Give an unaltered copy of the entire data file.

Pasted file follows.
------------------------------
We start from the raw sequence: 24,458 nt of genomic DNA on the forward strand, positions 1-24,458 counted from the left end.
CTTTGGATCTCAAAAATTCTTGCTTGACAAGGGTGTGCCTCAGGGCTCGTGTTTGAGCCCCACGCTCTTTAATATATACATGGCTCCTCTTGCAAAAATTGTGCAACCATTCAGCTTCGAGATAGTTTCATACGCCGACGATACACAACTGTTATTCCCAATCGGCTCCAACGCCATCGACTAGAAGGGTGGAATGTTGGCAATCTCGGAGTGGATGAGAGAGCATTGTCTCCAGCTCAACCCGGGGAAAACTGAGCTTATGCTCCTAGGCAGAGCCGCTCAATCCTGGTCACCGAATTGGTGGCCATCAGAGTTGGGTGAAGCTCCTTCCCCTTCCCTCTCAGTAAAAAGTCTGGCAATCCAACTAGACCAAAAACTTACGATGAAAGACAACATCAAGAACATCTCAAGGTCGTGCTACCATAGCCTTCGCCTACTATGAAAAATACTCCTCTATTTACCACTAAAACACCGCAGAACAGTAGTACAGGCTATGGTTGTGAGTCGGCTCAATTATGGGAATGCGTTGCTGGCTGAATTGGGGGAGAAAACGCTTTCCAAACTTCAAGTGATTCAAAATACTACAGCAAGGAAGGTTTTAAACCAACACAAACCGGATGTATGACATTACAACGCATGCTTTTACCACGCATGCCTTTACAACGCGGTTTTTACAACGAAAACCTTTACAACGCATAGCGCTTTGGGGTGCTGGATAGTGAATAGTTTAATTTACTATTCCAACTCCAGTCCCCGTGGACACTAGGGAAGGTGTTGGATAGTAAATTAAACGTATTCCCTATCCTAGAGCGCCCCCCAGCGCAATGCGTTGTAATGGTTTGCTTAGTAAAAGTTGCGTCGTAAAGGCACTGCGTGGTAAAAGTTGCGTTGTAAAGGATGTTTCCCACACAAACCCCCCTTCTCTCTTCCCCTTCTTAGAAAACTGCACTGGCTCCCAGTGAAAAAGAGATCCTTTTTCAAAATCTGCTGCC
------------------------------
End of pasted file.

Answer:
We start from the raw sequence: 24,458 nt of genomic DNA on the forward strand, positions 1-24,458 counted from the left end.
CTTTGGATCTCAAAAATTCTTGCTTGACAAGGGTGTGCCTCAGGGCTCGTGTTTGAGCCCCACGCTCTTTAATATATACATGGCTCCTCTTGCAAAAATTGTGCAACCATTCAGCTTCGAGATAGTTTCATACGCCGACGATACACAACTGTTATTCCCAATCGGCTCCAACGCCATCGACTAGAAGGGTGGAATGTTGGCAATCTCGGAGTGGATGAGAGAGCATTGTCTCCAGCTCAACCCGGGGAAAACTGAGCTTATGCTCCTAGGCAGAGCCGCTCAATCCTGGTCACCGAATTGGTGGCCATCAGAGTTGGGTGAAGCTCCTTCCCCTTCCCTCTCAGTAAAAAGTCTGGCAATCCAACTAGACCAAAAACTTACGATGAAAGACAACATCAAGAACATCTCAAGGTCGTGCTACCATAGCCTTCGCCTACTATGAAAAATACTCCTCTATTTACCACTAAAACACCGCAGAACAGTAGTACAGGCTATGGTTGTGAGTCGGCTCAATTATGGGAATGCGTTGCTGGCTGAATTGGGGGAGAAAACGCTTTCCAAACTTCAAGTGATTCAAAATACTACAGCAAGGAAGGTTTTAAACCAACACAAACCGGATGTATGACATTACAACGCATGCTTTTACCACGCATGCCTTTACAACGCGGTTTTTACAACGAAAACCTTTACAACGCATAGCGCTTTGGGGTGCTGGATAGTGAATAGTTTAATTTACTATTCCAACTCCAGTCCCCGTGGACACTAGGGAAGGTGTTGGATAGTAAATTAAACGTATTCCCTATCCTAGAGCGCCCCCCAGCGCAATGCGTTGTAATGGTTTGCTTAGTAAAAGTTGCGTCGTAAAGGCACTGCGTGGTAAAAGTTGCGTTGTAAAGGATGTTTCCCACACAAACCCCCCTTCTCTCTTCCCCTTCTTAGAAAACTGCACTGGCTCCCAGTGAAAAAGAGATCCTTTTTCAAAATCTGCTGCC